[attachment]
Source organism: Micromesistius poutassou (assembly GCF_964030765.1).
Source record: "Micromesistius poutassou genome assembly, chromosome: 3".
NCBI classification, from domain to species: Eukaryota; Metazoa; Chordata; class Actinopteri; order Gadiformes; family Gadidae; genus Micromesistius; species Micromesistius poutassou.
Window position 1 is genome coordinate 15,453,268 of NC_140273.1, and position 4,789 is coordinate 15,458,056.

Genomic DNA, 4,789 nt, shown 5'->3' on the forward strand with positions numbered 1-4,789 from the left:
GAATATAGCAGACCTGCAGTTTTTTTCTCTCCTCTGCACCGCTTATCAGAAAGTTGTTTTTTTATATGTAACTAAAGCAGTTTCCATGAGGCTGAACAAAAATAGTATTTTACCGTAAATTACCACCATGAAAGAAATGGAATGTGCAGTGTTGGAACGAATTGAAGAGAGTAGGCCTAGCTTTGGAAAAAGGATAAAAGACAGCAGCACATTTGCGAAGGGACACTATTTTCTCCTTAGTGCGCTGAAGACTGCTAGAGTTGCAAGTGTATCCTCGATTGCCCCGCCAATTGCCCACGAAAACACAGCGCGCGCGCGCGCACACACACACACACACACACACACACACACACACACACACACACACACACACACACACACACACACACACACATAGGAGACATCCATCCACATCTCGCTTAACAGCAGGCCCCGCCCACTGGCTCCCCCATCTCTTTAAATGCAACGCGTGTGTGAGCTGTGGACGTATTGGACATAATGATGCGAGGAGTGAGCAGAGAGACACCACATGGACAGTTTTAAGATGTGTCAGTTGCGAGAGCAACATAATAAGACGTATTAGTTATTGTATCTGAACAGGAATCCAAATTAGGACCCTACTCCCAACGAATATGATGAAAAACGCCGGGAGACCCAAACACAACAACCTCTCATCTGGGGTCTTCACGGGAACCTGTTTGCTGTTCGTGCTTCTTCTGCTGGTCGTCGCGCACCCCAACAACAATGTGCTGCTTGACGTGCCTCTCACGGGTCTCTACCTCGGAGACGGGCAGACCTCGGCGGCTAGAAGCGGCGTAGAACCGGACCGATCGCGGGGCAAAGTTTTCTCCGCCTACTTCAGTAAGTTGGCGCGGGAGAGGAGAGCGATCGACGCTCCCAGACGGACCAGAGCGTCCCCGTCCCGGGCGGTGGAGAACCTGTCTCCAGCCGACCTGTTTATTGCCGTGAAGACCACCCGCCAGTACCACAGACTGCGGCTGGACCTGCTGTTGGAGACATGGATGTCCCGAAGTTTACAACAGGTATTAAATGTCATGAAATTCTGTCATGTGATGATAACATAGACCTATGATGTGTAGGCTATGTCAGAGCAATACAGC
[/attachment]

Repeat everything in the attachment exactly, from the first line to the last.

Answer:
Source organism: Micromesistius poutassou (assembly GCF_964030765.1).
Source record: "Micromesistius poutassou genome assembly, chromosome: 3".
NCBI classification, from domain to species: Eukaryota; Metazoa; Chordata; class Actinopteri; order Gadiformes; family Gadidae; genus Micromesistius; species Micromesistius poutassou.
Window position 1 is genome coordinate 15,453,268 of NC_140273.1, and position 4,789 is coordinate 15,458,056.

Genomic DNA, 4,789 nt, shown 5'->3' on the forward strand with positions numbered 1-4,789 from the left:
GAATATAGCAGACCTGCAGTTTTTTTCTCTCCTCTGCACCGCTTATCAGAAAGTTGTTTTTTTATATGTAACTAAAGCAGTTTCCATGAGGCTGAACAAAAATAGTATTTTACCGTAAATTACCACCATGAAAGAAATGGAATGTGCAGTGTTGGAACGAATTGAAGAGAGTAGGCCTAGCTTTGGAAAAAGGATAAAAGACAGCAGCACATTTGCGAAGGGACACTATTTTCTCCTTAGTGCGCTGAAGACTGCTAGAGTTGCAAGTGTATCCTCGATTGCCCCGCCAATTGCCCACGAAAACACAGCGCGCGCGCGCGCACACACACACACACACACACACACACACACACACACACACACACACACACACACACACACACACACACACACATAGGAGACATCCATCCACATCTCGCTTAACAGCAGGCCCCGCCCACTGGCTCCCCCATCTCTTTAAATGCAACGCGTGTGTGAGCTGTGGACGTATTGGACATAATGATGCGAGGAGTGAGCAGAGAGACACCACATGGACAGTTTTAAGATGTGTCAGTTGCGAGAGCAACATAATAAGACGTATTAGTTATTGTATCTGAACAGGAATCCAAATTAGGACCCTACTCCCAACGAATATGATGAAAAACGCCGGGAGACCCAAACACAACAACCTCTCATCTGGGGTCTTCACGGGAACCTGTTTGCTGTTCGTGCTTCTTCTGCTGGTCGTCGCGCACCCCAACAACAATGTGCTGCTTGACGTGCCTCTCACGGGTCTCTACCTCGGAGACGGGCAGACCTCGGCGGCTAGAAGCGGCGTAGAACCGGACCGATCGCGGGGCAAAGTTTTCTCCGCCTACTTCAGTAAGTTGGCGCGGGAGAGGAGAGCGATCGACGCTCCCAGACGGACCAGAGCGTCCCCGTCCCGGGCGGTGGAGAACCTGTCTCCAGCCGACCTGTTTATTGCCGTGAAGACCACCCGCCAGTACCACAGACTGCGGCTGGACCTGCTGTTGGAGACATGGATGTCCCGAAGTTTACAACAGGTATTAAATGTCATGAAATTCTGTCATGTGATGATAACATAGACCTATGATGTGTAGGCTATGTCAGAGCAATACAGC